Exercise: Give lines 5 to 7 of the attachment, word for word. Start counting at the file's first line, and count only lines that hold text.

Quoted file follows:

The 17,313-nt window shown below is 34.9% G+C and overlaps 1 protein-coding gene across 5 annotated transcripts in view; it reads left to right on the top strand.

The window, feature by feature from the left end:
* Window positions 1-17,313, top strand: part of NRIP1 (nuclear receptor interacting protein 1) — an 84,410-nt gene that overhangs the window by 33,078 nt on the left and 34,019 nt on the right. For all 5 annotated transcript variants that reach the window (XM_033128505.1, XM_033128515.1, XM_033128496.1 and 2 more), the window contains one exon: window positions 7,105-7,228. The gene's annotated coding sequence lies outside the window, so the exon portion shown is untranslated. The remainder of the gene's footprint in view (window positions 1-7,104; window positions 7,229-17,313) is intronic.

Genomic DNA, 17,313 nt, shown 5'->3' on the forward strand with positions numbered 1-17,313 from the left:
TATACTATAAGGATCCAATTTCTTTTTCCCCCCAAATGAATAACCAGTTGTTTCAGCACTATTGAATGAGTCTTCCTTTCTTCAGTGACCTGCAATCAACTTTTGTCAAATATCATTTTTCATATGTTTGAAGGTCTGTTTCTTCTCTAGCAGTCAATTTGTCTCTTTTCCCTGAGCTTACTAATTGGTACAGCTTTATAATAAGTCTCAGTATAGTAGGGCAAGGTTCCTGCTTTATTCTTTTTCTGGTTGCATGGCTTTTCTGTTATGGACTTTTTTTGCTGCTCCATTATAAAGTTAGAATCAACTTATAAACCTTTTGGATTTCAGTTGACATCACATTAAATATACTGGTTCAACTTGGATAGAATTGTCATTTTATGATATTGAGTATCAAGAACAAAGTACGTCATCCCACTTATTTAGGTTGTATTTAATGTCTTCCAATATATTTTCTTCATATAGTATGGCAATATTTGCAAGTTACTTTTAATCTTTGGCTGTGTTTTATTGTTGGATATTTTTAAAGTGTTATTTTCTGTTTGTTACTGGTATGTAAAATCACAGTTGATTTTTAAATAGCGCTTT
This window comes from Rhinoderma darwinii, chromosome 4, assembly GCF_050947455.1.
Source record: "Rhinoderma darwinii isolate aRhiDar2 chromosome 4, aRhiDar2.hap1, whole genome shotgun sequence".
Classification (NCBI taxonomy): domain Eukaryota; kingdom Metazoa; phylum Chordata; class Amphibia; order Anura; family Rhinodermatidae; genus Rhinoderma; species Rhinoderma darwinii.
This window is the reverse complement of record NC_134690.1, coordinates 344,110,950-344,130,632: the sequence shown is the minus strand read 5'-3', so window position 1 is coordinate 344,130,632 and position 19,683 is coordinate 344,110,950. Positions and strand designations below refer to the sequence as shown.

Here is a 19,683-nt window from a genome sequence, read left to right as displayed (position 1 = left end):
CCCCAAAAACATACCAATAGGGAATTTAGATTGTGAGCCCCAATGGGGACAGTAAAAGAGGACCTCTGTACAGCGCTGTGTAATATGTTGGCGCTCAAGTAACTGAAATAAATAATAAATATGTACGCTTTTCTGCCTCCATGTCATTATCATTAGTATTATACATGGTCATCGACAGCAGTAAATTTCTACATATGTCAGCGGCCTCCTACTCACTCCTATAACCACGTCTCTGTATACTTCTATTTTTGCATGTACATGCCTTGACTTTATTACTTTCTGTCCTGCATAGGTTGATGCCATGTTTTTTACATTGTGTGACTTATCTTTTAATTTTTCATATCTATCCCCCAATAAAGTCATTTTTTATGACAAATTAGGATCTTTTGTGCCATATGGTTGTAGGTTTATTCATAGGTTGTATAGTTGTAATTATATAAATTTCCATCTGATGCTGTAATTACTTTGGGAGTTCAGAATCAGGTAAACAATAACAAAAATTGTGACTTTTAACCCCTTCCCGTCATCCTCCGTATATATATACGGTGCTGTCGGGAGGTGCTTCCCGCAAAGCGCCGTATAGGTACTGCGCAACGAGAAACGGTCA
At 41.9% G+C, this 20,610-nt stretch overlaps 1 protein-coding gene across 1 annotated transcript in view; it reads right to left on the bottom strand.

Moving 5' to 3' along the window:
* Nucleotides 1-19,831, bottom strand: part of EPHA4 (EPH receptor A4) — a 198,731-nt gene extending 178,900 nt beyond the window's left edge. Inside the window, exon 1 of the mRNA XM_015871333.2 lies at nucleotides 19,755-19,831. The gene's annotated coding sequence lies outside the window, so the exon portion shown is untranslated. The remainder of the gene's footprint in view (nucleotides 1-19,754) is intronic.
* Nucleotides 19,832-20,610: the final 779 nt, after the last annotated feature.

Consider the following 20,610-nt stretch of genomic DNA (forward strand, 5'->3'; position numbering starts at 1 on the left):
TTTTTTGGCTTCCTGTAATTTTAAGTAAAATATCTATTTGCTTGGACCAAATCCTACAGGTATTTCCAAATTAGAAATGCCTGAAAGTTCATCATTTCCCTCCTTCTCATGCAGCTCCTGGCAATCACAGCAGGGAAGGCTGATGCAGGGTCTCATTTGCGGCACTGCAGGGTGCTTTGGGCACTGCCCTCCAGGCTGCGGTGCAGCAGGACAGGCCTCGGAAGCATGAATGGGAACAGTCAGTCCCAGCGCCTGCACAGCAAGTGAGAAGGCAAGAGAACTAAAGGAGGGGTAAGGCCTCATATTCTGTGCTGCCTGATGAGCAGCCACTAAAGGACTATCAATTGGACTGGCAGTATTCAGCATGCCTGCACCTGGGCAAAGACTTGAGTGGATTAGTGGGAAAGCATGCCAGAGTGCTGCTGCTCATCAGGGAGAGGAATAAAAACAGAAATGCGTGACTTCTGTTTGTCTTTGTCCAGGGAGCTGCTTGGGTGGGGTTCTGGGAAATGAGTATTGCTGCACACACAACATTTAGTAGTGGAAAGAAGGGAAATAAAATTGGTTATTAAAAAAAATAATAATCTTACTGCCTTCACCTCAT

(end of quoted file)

TATACTATAAGGATCCAATTTCTTTTTCCCCCCAAATGAATAACCAGTTGTTTCAGCACTATTGAATGAGTCTTCCTTTCTTCAGTGACCTGCAATCAACTTTTGTCAAATATCATTTTTCATATGTTTGAAGGTCTGTTTCTTCTCTAGCAGTCAATTTGTCTCTTTTCCCTGAGCTTACTAATTGGTACAGCTTTATAATAAGTCTCAGTATAGTAGGGCAAGGTTCCTGCTTTATTCTTTTTCTGGTTGCATGGCTTTTCTGTTATGGACTTTTTTTGCTGCTCCATTATAAAGTTAGAATCAACTTATAAACCTTTTGGATTTCAGTTGACATCACATTAAATATACTGGTTCAACTTGGATAGAATTGTCATTTTATGATATTGAGTATCAAGAACAAAGTACGTCATCCCACTTATTTAGGTTGTATTTAATGTCTTCCAATATATTTTCTTCATATAGTATGGCAATATTTGCAAGTTACTTTTAATCTTTGGCTGTGTTTTATTGTTGGATATTTTTAAAGTGTTATTTTCTGTTTGTTACTGGTATGTAAAATCACAGTTGATTTTTAAATAGCGCTTT
This window comes from Rhinoderma darwinii, chromosome 4, assembly GCF_050947455.1.
Source record: "Rhinoderma darwinii isolate aRhiDar2 chromosome 4, aRhiDar2.hap1, whole genome shotgun sequence".